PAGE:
Time Replenished: The Fountain of Youth
A text commissioned by Spike Art Quarterly as part of their platform for the Berlin Biennale Young Curators Workshop.
Matthäikirchplatz, Berlin, summer 2016. Horse-led carts emerge from craggy-rocked forests, bearing old and infirm women, their heads wrapped in linen, hands clasped in supplication or pain. They undress at the edge of a fountain, revealing wrinkled flesh and sickled spines, skin hanging loosely from withered arms. As they lower themselves gingerly into the pool and bathe in the placid grey water, transformation occurs. On the other side of the baths, luminous-skinned girls frolic and play, taut-chested, lithe and dainty, pale and perfect. They squeeze excess water from waist-length curls before climbing confidently from the spring, where a young man waits to greet them. Once they are dressed, a magnificent meal awaits them, a bounty matched by the vitality of the landscape, whose fertile fields roll into the distance. Musicians play drums and pipes, as the young women are led to eating, to dancing, to sex, in a red tent through split curtains.
Rendered in minute detail and meticulous brushwork, Lucas Cranach the Elder’s painting hangs in Berlin’s Gemäldegalerie and dates to 1546, though its vision of immortality reads differently in light of today’s fetishisation of youth and the female body.
We might think, of course, of the fountain of youth as disrupting horizontal chronology, reversing the effects of ageing, folding time back upon itself, like wrinkles smoothed from skin. Yet instead of turning time backwards, Cranach’s painting asserts the authority of youth before age, enacting youth as a fresh kind of future, an extension of time. The painting is not an attack on linear temporality as the entirety of its motion is determinedly forwards, a looping cycle that mirrors nature's replenishment.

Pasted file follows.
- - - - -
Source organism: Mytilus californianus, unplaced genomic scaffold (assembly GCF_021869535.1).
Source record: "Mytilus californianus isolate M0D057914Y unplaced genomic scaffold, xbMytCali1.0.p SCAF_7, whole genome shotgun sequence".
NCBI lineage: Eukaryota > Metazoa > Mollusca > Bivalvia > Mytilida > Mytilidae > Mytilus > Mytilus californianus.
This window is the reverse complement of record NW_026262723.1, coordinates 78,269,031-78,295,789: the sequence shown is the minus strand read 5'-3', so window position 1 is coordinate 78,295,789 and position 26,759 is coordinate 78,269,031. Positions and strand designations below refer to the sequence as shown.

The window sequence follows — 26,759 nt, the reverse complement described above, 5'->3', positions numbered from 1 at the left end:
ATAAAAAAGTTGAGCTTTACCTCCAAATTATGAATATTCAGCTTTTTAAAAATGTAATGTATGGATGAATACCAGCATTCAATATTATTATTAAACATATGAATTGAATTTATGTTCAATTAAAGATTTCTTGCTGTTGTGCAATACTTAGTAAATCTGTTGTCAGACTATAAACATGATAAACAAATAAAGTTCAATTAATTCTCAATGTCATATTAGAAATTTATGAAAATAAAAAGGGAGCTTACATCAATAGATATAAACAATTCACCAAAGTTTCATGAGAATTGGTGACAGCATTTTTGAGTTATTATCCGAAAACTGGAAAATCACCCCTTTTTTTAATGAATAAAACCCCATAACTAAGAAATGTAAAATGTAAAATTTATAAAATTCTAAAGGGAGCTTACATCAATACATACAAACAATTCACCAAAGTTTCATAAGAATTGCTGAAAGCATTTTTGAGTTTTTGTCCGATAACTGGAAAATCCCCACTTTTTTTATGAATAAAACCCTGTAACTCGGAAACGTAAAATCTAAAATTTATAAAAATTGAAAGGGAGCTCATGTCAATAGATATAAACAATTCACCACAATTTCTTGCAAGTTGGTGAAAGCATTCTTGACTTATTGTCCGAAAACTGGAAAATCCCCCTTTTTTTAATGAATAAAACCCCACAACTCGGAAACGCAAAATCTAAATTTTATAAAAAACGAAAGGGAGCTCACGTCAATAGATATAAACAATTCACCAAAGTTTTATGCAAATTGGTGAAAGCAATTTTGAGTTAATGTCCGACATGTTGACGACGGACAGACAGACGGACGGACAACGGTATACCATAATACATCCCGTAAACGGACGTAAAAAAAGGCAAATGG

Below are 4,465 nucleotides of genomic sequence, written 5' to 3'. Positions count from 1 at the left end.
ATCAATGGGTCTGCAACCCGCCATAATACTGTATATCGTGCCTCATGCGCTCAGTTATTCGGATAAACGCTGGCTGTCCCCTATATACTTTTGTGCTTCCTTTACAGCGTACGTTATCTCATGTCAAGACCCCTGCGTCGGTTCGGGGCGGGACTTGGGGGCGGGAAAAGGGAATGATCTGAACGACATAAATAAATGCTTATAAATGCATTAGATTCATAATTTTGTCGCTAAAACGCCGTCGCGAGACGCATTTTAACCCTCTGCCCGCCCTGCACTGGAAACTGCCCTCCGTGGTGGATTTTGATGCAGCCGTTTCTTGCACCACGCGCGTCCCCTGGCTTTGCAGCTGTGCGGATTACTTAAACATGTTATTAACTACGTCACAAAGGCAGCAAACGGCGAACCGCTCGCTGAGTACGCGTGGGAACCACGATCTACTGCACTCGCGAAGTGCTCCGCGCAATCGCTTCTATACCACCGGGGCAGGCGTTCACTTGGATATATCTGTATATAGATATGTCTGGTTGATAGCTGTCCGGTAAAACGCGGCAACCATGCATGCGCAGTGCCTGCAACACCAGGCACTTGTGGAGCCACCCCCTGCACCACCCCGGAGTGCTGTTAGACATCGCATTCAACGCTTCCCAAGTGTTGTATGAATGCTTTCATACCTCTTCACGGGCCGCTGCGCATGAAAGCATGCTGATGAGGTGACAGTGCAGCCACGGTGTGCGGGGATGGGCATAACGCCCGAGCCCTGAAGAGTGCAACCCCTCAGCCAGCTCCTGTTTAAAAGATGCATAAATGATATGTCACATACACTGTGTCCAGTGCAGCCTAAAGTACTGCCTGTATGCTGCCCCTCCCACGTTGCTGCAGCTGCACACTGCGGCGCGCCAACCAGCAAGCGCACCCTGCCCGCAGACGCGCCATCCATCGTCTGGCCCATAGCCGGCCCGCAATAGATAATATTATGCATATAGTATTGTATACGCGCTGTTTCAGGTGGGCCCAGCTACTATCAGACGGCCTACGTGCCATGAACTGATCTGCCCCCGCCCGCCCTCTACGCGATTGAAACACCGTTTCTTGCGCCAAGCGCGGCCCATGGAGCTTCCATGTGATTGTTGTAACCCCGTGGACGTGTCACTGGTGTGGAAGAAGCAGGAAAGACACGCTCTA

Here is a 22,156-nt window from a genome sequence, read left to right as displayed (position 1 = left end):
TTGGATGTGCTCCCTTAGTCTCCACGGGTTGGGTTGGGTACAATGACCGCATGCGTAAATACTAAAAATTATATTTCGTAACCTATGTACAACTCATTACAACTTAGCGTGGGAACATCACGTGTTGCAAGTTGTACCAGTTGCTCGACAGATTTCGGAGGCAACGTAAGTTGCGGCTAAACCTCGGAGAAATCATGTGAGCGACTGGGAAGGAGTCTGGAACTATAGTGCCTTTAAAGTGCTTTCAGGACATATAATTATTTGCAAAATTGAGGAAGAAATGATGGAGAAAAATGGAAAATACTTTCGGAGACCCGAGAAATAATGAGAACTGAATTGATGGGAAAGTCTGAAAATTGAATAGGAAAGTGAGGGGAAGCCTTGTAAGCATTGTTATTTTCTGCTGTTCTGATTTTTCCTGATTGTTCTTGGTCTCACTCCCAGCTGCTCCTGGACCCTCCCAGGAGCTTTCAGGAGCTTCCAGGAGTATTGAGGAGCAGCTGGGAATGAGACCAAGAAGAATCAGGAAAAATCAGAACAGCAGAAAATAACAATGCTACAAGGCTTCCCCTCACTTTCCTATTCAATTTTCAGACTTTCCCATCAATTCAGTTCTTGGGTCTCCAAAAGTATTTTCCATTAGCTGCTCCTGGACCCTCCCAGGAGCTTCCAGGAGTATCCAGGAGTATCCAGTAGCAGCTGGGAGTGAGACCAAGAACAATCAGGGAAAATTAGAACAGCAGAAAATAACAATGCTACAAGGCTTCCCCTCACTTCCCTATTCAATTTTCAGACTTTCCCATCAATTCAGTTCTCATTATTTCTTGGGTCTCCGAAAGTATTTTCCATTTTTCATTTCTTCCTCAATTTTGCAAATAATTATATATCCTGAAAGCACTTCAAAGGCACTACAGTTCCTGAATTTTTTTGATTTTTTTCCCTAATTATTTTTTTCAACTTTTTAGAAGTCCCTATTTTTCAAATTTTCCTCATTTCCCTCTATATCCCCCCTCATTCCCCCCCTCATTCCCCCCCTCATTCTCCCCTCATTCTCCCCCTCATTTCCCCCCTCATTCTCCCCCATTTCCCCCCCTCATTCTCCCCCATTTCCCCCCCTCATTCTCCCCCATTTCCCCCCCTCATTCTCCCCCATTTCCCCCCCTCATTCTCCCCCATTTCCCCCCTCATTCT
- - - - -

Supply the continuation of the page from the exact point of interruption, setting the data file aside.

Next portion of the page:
Suhail Malik and Armen Avanessian write in “The Time Complex. Postcontemporary”: “if the present has been the primary category of human experience thanks to biological sentience, this basis for the understanding of time now loses its priority in favour of what we would call a time-complex.” In today’s world, they argue, the future acts now to transform the present before the present has even happened: Amazon knows what you will want before you do, its algorithms generate your desire; the pre-emptive strike produces conflict before any threat exists in the present.
Cranach's painting embodies this by throwing biological sentience out the window. He describes a scenario in which death is evaded, if not impossible, and in which the present loses priority by virtue of the possibility of permanent future. Just as in Avanessian and Malik’s time-complex, in Cranach's world knowledge of future rejuvenation, the possibility of rebirth in a fabled fountain, must implicitly act upon the present in which the corporeal body operates and weakens.
Perhaps what Avanessian and Malik identify is thus a logical (dystopic) extension of a trope that has existed for hundreds of years. Yet what drives the sixteenth-century time-complex is not a neo-liberal economic system that generates empty desire. On the contrary, it is Venus and Cupid who perch atop the fountain, the source of immortality. Perhaps Cranach tells us, in the end, love is the future.
- Rachel Dedman